Ohio Department of Health awards 12 million to prevent maternal deaths

The Ohio Department of Health (ODH) has been awarded $12 million in federal funding to address maternal mortality across the state.

According to the U.S. Health Resources and Services Administration (HRSA), the rate of pregnancy-related maternal deaths in the U.S. has more than doubled since 1987, and the agency is funding state efforts across the U.S. to address this issue.

HRSA recently announced that ODH would receive $10 million over the next five years to support maternal mortality prevention efforts.

The funding will be used to establish a maternal health task force and implement a plan to prevent and reduce preventable maternal deaths.

The U.S. Centers for Disease Control and Prevention has awarded ODH a $2.2 million grant over five years to continue the work of the agency's program.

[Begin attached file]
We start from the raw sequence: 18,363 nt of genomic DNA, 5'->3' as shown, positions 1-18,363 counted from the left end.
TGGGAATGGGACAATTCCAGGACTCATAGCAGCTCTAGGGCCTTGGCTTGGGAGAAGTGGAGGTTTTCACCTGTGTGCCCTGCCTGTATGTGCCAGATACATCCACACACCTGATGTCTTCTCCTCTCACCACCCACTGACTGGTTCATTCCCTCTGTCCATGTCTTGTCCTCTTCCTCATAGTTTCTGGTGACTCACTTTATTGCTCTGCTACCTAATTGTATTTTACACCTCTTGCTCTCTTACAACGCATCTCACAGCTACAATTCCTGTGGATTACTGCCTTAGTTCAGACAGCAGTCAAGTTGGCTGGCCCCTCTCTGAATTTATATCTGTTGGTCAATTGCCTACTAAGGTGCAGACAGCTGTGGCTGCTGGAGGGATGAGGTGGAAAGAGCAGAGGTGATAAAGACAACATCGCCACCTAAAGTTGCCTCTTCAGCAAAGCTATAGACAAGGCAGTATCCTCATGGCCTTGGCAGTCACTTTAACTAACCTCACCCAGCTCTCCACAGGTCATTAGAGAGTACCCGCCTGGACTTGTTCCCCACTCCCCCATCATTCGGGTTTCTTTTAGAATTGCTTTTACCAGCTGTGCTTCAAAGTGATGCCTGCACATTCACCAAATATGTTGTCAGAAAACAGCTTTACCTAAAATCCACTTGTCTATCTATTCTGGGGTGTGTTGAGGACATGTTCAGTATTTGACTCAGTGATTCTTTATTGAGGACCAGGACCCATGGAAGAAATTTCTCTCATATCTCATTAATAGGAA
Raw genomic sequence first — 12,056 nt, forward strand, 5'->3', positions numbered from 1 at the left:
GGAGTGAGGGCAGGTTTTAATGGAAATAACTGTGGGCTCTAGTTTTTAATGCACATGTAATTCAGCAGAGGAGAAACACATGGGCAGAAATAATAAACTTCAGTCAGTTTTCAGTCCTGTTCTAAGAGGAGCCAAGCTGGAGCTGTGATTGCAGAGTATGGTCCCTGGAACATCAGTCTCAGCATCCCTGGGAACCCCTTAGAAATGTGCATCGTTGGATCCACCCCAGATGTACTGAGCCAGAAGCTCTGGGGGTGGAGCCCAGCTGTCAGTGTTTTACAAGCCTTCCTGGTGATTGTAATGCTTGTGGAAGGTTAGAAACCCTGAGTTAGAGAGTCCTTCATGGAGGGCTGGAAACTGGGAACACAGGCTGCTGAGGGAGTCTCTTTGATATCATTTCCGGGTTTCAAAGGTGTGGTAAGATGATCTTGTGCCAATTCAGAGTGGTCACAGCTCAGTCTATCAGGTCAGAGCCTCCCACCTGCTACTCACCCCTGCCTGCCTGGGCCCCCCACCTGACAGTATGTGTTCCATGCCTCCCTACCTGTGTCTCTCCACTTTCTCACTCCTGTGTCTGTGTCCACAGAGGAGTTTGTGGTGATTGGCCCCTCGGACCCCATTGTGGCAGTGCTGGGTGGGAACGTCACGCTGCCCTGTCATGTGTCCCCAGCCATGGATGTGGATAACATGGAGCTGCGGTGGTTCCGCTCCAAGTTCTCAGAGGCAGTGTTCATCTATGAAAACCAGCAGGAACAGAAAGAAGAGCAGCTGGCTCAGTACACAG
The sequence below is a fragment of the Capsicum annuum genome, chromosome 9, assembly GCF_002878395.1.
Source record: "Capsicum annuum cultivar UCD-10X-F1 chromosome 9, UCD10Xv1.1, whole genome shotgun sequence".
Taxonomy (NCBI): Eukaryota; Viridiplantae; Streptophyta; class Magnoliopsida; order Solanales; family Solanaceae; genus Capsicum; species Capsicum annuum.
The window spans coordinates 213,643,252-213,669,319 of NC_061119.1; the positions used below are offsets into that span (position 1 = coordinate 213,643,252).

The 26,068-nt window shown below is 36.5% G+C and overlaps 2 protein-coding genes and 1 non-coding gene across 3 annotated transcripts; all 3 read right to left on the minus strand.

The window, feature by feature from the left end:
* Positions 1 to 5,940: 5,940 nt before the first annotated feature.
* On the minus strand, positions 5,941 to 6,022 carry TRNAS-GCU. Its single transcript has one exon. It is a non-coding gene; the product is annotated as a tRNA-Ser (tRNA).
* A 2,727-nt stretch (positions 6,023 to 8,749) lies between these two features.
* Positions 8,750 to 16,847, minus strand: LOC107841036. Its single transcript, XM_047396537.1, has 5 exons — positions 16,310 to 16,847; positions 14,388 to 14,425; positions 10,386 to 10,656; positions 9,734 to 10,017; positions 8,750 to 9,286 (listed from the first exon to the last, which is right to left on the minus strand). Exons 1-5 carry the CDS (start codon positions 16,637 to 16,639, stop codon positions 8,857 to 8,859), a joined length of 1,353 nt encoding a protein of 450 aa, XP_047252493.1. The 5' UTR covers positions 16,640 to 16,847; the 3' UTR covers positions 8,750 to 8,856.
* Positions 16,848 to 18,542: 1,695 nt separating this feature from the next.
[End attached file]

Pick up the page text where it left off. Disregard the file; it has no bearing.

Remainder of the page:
The new ODH report on pregnancy-related deaths summarizes key findings from 186 pregnancy-related deaths of Ohio women that occurred between 2008-2016. Key findings included:

- The leading causes of pregnancy-related deaths included heart conditions, infections, severe bleeding, and pre-eclampsia, and eclampsia.

- 57% of the pregnancy-related deaths from 2012-2016 could have been prevented.

- Ohio's pregnancy-related mortality rate was significantly lower than the overall U.S. rate.

- Black women are more than two-and-a-half times more likely to die of a pregnancy-related condition than white women.